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Blog | Older In The Country

A Conversation with COTA SA in Port Augusta

1/9/2015 - COTA SA

pt augusta signVisit highlights pros and cons of country life

Family and community life, great opportunities for volunteering, participating in the arts and living in peaceful neighborhoods - these are some of the things that older people love about life in the country, according to older people in a conversation with COTA SA held recently.

COTA SA chief executive Jane Mussared and project officer Jan Wheatley went to the regional industrial city of Port Augusta to meet local people and learn about their needs as they grow older, as well as the things they love about their lives.

"Too often there is an emphasis on what is lacking in the country for older people, such as isolation and access to a full range of services, and while we heard those concerns, we also learned that there are things about growing older in the country that are highly valued," she said.

"We are planning more COTA SA country visits to gather more feedback and compare the experiences of people living in a range of settings," she said.

Jane and Jan met with 30 people at the Institute Theatre, including two who braved a cold and early start to drive for two hours from the tiny town of Cowell.

"The thing that really struck us is that most people really love where they live and have made a conscious choice to stay in their home towns rather than move to other areas," Jane said.

"The discussions were fun and lively and we had really good conversations about how busy many people were, as choir members, part of walking groups, as volunteers for the Christmas Tree Festival, Meals on Wheels or the Arid Lands Trust or doing gardening or minding grandchildren."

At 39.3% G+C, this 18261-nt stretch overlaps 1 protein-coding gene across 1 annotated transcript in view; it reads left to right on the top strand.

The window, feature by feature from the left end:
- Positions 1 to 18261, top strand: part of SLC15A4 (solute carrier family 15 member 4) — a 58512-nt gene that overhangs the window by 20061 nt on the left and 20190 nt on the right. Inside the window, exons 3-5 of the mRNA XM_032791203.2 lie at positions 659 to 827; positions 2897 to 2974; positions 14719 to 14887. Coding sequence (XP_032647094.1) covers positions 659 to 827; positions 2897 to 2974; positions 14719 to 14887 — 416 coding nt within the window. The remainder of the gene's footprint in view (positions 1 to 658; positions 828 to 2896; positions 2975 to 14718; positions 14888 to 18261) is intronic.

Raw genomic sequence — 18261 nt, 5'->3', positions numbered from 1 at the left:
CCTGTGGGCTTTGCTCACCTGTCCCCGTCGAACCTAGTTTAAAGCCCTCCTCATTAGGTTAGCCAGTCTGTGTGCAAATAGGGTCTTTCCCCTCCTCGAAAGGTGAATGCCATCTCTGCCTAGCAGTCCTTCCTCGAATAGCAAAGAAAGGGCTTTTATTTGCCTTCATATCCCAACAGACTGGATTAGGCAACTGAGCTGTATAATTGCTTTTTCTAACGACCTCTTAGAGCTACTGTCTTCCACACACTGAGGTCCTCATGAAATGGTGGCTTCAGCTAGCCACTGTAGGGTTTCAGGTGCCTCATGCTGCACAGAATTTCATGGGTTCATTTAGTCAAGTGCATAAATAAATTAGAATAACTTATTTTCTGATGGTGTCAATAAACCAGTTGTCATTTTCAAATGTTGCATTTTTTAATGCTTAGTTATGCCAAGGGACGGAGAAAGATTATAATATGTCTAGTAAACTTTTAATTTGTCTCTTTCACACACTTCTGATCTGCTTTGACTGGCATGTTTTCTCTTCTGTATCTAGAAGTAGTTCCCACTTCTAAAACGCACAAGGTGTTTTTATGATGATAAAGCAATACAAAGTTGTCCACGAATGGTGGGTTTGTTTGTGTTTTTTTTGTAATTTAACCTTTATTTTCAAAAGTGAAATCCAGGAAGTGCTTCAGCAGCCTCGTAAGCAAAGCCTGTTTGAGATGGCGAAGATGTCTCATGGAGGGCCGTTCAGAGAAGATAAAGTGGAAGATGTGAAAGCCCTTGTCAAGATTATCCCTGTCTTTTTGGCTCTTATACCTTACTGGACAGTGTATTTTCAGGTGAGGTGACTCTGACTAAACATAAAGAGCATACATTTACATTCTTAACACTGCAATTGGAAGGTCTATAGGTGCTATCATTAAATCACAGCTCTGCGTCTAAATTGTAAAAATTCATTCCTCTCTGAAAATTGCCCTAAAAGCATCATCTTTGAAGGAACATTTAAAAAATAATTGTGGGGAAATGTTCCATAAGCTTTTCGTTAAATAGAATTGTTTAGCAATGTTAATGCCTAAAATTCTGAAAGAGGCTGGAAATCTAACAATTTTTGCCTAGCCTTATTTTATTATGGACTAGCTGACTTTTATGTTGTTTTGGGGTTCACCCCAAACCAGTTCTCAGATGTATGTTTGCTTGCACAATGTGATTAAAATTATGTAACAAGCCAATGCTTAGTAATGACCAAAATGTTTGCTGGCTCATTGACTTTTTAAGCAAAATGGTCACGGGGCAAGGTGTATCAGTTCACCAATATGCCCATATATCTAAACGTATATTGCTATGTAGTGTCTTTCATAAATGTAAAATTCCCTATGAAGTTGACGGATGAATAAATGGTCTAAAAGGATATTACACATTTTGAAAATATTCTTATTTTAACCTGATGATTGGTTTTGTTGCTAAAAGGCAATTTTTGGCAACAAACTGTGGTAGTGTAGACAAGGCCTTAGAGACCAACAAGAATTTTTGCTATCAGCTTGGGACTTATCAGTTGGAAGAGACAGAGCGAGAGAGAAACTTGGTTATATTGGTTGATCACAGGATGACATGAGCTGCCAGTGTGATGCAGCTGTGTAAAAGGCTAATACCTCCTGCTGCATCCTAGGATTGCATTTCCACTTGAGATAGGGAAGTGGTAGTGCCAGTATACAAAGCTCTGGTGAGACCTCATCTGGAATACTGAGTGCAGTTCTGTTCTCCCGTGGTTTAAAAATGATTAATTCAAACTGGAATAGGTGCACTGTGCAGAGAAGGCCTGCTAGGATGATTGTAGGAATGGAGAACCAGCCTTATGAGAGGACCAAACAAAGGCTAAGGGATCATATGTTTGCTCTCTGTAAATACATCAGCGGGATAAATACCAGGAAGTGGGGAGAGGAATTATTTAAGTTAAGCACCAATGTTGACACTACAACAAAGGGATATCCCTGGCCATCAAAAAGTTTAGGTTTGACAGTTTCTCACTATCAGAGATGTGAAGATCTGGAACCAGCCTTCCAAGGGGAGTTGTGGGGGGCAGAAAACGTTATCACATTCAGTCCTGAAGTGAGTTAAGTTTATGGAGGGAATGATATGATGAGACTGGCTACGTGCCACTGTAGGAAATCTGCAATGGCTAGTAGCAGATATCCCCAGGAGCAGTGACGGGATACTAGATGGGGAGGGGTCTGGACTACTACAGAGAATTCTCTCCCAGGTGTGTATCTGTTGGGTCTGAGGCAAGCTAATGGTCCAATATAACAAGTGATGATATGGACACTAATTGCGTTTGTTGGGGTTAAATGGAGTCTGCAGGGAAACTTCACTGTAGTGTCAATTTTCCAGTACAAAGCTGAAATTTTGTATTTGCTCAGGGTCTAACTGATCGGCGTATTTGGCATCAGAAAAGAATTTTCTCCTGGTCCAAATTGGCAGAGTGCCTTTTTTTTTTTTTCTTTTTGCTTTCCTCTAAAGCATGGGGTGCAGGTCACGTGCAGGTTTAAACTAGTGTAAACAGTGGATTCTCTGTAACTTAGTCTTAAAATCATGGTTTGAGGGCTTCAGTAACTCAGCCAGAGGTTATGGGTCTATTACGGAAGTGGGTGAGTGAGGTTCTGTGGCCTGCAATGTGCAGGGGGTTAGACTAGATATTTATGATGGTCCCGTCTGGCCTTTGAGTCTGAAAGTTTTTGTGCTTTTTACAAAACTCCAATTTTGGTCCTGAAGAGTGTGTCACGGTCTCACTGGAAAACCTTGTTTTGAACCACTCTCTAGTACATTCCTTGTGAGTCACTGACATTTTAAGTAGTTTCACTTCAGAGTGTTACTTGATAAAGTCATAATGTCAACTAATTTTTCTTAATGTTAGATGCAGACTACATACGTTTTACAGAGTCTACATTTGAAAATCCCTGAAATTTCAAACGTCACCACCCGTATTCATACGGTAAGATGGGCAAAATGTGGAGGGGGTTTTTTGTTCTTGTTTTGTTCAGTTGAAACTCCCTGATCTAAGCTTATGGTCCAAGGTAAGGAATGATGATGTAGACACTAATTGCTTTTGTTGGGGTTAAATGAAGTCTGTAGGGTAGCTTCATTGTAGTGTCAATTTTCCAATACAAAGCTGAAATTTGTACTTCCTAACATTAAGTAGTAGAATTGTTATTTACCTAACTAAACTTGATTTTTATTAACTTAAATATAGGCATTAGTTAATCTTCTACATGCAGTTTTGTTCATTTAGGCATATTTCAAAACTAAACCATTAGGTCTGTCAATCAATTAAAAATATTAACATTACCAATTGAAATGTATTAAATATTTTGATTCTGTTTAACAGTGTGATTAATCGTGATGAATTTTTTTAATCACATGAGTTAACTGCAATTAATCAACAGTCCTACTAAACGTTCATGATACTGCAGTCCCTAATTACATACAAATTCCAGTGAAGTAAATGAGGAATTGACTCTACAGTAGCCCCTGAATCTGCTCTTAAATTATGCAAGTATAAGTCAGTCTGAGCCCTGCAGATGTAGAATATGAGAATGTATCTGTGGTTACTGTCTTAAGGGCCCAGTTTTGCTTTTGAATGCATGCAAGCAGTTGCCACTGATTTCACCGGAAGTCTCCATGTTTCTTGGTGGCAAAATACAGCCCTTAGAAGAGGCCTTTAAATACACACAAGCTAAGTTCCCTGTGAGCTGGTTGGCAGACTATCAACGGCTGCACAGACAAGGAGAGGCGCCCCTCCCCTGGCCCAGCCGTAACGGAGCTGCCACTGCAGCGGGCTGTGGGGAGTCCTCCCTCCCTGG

Jane said COTA SA's conversations in Port Augusta and other country areas reflected findings from other sources, such as the recently released health and happiness survey, part of Australia's long term Household, Income and Labour Dynamics study. It found that people who lived in towns of less than a thousand people and those in bigger regional towns tended to be more satisfied than people living in larger cities.

COTA SA's visit to Port Augusta came soon after a major announcement that has enormous implications for the region. The major employer, Alinta Energy, announced in early June that it would bring forward to 2018 or earlier the planned closure of its coal-fired power stations in the city and the outback supply mine at Leigh Creek. This is expected to result in the loss of about 440 jobs in the region.

"Those closures are certainly top of mind for the people we talked to in Port Augusta," Jane said. "They are worried about jobs for their sons and daughters and grandchildren and many worried that their extended families will be broken up when some are forced to move away for work.

"Many people have several generations of their family living in the area and they value that closeness to their children and grandchildren."

"But they were also being quite creative about how the region could respond, for example, one of the ideas was to make the most of Port Augusta's central position in Australia and make it a base for fly-in fly-out and agency workers in the mining and energy industries."

Other concerns identified by the group in Port Augusta were the scarcity of suitable housing for older people who want to downsize from the family home with its large garden, the isolation experienced by some, access to transport, access to specialist health services, the lack of home maintenance services that can be accessed through aged care packages and the burden of red tape on volunteer organisations.

COTA SA is now preparing a report of the conversations.

"We will provide it to local Members of Parliament and relevant government ministers and we will use it as part of our advocacy role to help improve the health and wellbeing of older people, wherever they live," Jane said.

"We will also send the report to the people who took part in the conversations and intend to make a return trip to Port Augusta as a follow-up early in 2016. We are also beginning to plan other regional visits for 2015 and 2016."

This article was also published in the Australian Senior